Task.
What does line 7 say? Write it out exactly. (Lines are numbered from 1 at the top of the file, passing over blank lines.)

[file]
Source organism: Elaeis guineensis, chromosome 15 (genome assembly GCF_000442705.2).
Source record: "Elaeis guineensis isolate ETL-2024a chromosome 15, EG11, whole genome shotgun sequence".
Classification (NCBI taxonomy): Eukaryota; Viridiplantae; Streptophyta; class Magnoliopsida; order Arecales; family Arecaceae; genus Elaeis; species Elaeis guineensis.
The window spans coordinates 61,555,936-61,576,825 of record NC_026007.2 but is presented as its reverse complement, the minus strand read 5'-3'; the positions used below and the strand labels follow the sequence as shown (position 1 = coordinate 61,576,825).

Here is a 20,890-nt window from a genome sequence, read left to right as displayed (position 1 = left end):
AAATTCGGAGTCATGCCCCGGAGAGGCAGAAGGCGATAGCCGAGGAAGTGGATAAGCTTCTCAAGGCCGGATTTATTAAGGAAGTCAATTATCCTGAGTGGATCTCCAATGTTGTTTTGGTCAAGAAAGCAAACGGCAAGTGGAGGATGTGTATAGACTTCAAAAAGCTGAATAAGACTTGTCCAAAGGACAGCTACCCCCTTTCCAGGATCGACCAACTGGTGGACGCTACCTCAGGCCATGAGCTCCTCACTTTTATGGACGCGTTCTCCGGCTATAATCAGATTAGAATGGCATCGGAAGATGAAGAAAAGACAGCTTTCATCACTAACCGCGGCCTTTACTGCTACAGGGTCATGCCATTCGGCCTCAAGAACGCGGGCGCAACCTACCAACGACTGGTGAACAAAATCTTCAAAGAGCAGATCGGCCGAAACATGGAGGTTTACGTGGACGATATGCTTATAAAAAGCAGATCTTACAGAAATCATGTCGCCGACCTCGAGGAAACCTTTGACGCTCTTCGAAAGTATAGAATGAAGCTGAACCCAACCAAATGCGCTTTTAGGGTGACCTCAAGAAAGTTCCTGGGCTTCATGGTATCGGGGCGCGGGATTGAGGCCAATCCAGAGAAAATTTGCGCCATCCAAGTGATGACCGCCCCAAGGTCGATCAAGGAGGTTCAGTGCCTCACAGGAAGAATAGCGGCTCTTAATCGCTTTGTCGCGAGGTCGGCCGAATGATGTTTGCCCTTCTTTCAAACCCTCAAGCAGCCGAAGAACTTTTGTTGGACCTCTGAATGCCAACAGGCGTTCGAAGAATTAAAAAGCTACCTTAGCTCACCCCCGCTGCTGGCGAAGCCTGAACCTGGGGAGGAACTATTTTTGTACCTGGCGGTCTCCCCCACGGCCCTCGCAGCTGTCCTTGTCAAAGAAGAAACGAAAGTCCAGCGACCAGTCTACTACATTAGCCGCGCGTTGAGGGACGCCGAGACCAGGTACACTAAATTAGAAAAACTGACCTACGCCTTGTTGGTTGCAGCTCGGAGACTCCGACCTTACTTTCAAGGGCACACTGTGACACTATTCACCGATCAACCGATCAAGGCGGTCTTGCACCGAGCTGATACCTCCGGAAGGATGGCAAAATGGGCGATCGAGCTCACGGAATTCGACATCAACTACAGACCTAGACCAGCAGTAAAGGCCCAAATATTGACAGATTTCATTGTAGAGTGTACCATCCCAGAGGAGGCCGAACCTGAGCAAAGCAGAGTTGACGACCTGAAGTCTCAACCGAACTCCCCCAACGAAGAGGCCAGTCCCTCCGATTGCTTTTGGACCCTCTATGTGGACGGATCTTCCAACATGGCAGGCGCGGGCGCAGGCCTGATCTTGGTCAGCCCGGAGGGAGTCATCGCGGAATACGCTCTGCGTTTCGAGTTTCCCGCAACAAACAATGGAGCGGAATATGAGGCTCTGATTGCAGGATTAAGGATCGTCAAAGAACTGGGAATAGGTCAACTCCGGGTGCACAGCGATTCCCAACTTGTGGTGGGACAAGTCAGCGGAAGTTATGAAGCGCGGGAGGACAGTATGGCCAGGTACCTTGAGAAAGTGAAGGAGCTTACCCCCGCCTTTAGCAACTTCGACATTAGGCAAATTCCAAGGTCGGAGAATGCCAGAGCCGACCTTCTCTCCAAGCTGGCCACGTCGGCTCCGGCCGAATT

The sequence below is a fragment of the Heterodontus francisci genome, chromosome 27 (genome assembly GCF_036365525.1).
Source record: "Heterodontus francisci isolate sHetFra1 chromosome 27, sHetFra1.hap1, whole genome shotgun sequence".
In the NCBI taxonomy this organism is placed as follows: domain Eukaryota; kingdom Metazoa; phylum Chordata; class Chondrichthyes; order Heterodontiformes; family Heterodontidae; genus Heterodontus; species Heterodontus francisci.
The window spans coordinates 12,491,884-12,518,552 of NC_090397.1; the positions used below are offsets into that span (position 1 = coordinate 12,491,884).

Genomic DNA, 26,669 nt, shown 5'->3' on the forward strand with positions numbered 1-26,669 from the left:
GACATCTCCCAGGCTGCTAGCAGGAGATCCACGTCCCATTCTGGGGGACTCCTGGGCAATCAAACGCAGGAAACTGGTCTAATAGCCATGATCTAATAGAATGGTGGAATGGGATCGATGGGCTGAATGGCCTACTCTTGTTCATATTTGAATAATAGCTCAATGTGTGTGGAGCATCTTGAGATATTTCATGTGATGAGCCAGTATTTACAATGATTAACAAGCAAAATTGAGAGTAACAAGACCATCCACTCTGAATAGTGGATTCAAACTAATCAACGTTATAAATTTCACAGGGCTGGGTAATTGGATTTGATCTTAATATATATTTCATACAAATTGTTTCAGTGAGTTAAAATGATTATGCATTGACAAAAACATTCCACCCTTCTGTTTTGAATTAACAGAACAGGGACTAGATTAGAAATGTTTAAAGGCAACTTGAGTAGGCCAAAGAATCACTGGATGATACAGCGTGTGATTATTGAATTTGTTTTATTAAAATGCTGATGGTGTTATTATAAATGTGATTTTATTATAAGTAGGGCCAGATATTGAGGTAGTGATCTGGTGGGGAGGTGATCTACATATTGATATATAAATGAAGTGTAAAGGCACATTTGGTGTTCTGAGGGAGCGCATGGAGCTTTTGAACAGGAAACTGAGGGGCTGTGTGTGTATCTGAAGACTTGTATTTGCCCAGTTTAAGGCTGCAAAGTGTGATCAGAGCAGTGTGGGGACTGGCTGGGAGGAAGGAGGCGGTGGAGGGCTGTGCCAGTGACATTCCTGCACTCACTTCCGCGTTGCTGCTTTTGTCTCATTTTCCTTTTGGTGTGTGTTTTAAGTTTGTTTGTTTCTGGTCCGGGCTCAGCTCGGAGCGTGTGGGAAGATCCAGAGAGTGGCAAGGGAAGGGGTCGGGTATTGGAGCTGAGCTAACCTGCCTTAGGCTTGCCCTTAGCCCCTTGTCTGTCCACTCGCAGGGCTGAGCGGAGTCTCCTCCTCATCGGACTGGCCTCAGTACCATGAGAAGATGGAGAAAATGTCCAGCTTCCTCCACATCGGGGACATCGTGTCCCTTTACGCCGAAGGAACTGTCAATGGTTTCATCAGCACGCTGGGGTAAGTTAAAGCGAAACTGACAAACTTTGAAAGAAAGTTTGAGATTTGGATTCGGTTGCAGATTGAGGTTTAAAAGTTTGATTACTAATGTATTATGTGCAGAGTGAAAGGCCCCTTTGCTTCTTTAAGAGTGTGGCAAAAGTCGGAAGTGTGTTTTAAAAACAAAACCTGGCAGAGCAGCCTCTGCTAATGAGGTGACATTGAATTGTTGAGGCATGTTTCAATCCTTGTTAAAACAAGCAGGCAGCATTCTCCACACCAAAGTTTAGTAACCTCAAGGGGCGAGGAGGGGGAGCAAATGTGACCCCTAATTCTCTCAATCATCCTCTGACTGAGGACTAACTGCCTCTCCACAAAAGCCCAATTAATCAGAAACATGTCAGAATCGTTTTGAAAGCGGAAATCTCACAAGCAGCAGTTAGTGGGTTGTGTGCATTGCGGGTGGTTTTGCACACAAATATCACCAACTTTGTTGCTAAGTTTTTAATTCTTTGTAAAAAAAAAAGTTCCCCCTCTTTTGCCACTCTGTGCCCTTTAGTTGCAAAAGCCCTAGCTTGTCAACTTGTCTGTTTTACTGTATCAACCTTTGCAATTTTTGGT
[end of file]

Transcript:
The sequence below is a fragment of the Heterodontus francisci genome, chromosome 27 (genome assembly GCF_036365525.1).